Anastasio said Wednesday's ruling was timely.
"With the recent enactment of New Jersey's 'wage theft' law, employers of all sizes now face astronomical liability for violations of the State's wage and hour laws," said Anastasio. "Accordingly, NJCJI hopes that LWD will follow the Court's suggestion and establish a procedure for obtaining advisory opinions on these complex legal issues so that a clear safe harbor defense will be available to employers."
Michael A. Galpern, of Javerbaum Wurgaft Hicks Kahn Wikstrom & Sinins in the firm's Voorhees office, argued on behalf of amicus New Jersey Association for Justice. The NJAJ, representing 2,300 plaintiffs lawyers across the state, supported Branch's position and urged the Supreme Court to interpret the exception to the WHL narrowly.
"The Appellate Division made the right ruling," Galpern said. "This [the WHL] is a remedial statute that seeks to remedy a problem. There is a problem in New Jersey and in the United States with people not getting a fair day's wage for a fair day's work. This [case] was an exception on why you didn't have to pay people pursuant to the New Jersey Wage and Hour Law, and exceptions to remedial statutes have to be read narrowly.
"The court said the defendant was wrong to rely on previous low-level rulings for a good faith defense," said Galpern. "The court set out clear, specific, understandable and reasonable directions for the lower court, the parties and future parties on how to proceed with this case, but also sent a clear invitation to the Department of Labor, if they're so inclined, on how they can clarify who and what triggers the good faith exemption. It was a very good ruling today."
The court granted certification in 2019, and the case was argued before the justices on Sept. 30, 2020. In addition to NJCJI and NJAJ, the New Jersey Business & Industry Association (NJBIA), Commerce and Industry Association of New Jersey, the National Federation of Independent Business, and the State of New Jersey appeared as amici.
The justices reviewed whether Cream-O-Land could assert a defense under N.J.S.A. 34:11-56a25.2 based on its good-faith reliance on three previous determinations by lower level employees of the labor department that it is a "trucking industry employer."
Those three previous determinations spanned a decade, starting in 2007, and were reached by a hearing and review officer, a senior investigator, and the section chief of the Division of Wage and Hour Compliance, respectively, but not by the commissioner of labor or director of the division, according to court documents.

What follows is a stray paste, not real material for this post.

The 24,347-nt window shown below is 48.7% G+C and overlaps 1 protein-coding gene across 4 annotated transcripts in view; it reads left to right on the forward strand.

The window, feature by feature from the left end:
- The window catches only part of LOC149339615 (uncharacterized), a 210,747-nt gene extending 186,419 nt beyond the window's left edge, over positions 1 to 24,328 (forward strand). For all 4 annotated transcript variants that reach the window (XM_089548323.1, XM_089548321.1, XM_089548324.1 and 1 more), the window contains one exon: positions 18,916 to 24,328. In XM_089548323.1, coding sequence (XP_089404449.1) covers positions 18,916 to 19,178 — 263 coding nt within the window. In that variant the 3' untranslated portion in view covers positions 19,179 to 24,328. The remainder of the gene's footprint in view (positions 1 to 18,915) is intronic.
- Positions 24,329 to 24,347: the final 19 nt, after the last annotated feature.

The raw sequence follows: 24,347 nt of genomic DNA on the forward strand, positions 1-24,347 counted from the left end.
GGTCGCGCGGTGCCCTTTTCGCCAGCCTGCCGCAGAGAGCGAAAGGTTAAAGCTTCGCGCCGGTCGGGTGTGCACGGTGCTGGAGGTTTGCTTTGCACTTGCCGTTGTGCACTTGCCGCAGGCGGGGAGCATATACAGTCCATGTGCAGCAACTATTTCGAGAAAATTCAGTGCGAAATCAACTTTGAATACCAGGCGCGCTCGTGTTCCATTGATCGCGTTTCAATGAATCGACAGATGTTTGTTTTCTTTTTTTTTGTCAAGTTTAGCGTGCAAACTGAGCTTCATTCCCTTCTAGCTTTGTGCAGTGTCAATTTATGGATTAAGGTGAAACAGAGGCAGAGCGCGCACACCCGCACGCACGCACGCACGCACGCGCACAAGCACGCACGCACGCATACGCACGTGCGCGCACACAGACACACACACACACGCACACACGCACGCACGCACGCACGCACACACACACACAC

A trial court viewed the previous decisions as satisfying the N.J.S.A. 34:11-56a25.2′s standard for the good-faith defense and granted summary judgment dismissing Branch's claims in 2019.
However, the trial court did not address whether Cream-O-Land constituted a "trucking industry employer" within the meaning of N.J.S.A. 34:11-56a4(f).
The Appellate Division reversed, finding that none of the three determinations on which Cream-O-Land relied met the requirements of the good-faith defense under the plain language of the WHL. The panel also rejected Cream-O-Land's invocation of a 2006 opinion letter by the director of the division stating that, for certain employees of trucking industry employers, N.J.S.A. 34:11-56a4 "establishes their overtime rate at 1 ½ times the minimum wage."
The Appellate Division said Cream-O-Land never indicated it had relied on the 2006 letter when determining its overtime compensation.
The Justices agreed, reasoning that the Legislature intended the WHL to protect employees from unfair wages and excessive hours, and that Cream-O-Land simply fell short in meeting the standards for the exemption to avert paying general overtime wages.
Employers "who plead and prove that they have proceeded in good faith in conformity with and reliance on certain actions by the Department or the Division" need to present a "written administrative regulation, order, ruling, approval or interpretation by the Commissioner ... or the Director," or "any administrative practice or enforcement policy of such department or bureau with respect to the class of employers to which he belonged," Patterson wrote.
"None of the decisions cited by defendant was issued by the Commissioner or the Director; nor did they constitute an administrative practice or enforcement policy addressing the class of employers to which defendant belonged"--the twin prongs of the WHL, said Patterson in the 34-page opinion.
Patterson said the 2006 opinion letter cited by Cream-O-Land by the labor department director about the Wage and Hour Law's application to overtime wages in the trucking industry was never issued to the company and was unrelated to this appeal.
"Affirmed as modified. The matter is remanded to the trial court," said Patterson.
Start Wage Theft Survey
Copyright The Lazzaro Law Firm, LLC. All Rights Reserved